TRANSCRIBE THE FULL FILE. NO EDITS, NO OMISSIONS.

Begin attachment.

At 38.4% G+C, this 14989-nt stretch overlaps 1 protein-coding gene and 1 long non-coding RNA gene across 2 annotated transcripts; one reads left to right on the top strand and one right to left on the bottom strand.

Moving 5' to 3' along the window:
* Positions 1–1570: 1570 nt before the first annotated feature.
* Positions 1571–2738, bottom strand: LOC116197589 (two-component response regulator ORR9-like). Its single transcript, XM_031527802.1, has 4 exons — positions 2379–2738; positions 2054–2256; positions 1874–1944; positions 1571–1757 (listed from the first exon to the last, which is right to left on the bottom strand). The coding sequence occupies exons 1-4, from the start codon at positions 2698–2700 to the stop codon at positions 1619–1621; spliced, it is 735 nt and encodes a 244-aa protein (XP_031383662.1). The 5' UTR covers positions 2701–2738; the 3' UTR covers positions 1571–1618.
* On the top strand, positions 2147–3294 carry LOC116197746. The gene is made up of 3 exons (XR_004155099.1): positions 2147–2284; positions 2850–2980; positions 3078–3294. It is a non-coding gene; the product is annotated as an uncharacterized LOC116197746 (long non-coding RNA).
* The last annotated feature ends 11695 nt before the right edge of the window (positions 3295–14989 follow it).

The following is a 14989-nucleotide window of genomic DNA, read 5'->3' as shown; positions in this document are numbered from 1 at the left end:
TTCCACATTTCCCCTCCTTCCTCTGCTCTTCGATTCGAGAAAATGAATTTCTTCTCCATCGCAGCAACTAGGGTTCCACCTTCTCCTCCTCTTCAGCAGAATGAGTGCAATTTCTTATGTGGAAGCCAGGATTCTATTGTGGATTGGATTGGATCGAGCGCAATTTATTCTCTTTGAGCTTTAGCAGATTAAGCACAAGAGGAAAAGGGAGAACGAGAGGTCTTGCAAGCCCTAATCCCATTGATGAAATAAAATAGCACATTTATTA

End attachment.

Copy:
At 38.4% G+C, this 14989-nt stretch overlaps 1 protein-coding gene and 1 long non-coding RNA gene across 2 annotated transcripts; one reads left to right on the top strand and one right to left on the bottom strand.

Moving 5' to 3' along the window:
* Positions 1–1570: 1570 nt before the first annotated feature.
* Positions 1571–2738, bottom strand: LOC116197589 (two-component response regulator ORR9-like). Its single transcript, XM_031527802.1, has 4 exons — positions 2379–2738; positions 2054–2256; positions 1874–1944; positions 1571–1757 (listed from the first exon to the last, which is right to left on the bottom strand). The coding sequence occupies exons 1-4, from the start codon at positions 2698–2700 to the stop codon at positions 1619–1621; spliced, it is 735 nt and encodes a 244-aa protein (XP_031383662.1). The 5' UTR covers positions 2701–2738; the 3' UTR covers positions 1571–1618.
* On the top strand, positions 2147–3294 carry LOC116197746. The gene is made up of 3 exons (XR_004155099.1): positions 2147–2284; positions 2850–2980; positions 3078–3294. It is a non-coding gene; the product is annotated as an uncharacterized LOC116197746 (long non-coding RNA).
* The last annotated feature ends 11695 nt before the right edge of the window (positions 3295–14989 follow it).

The following is a 14989-nucleotide window of genomic DNA, read 5'->3' as shown; positions in this document are numbered from 1 at the left end:
TTCCACATTTCCCCTCCTTCCTCTGCTCTTCGATTCGAGAAAATGAATTTCTTCTCCATCGCAGCAACTAGGGTTCCACCTTCTCCTCCTCTTCAGCAGAATGAGTGCAATTTCTTATGTGGAAGCCAGGATTCTATTGTGGATTGGATTGGATCGAGCGCAATTTATTCTCTTTGAGCTTTAGCAGATTAAGCACAAGAGGAAAAGGGAGAACGAGAGGTCTTGCAAGCCCTAATCCCATTGATGAAATAAAATAGCACATTTATTA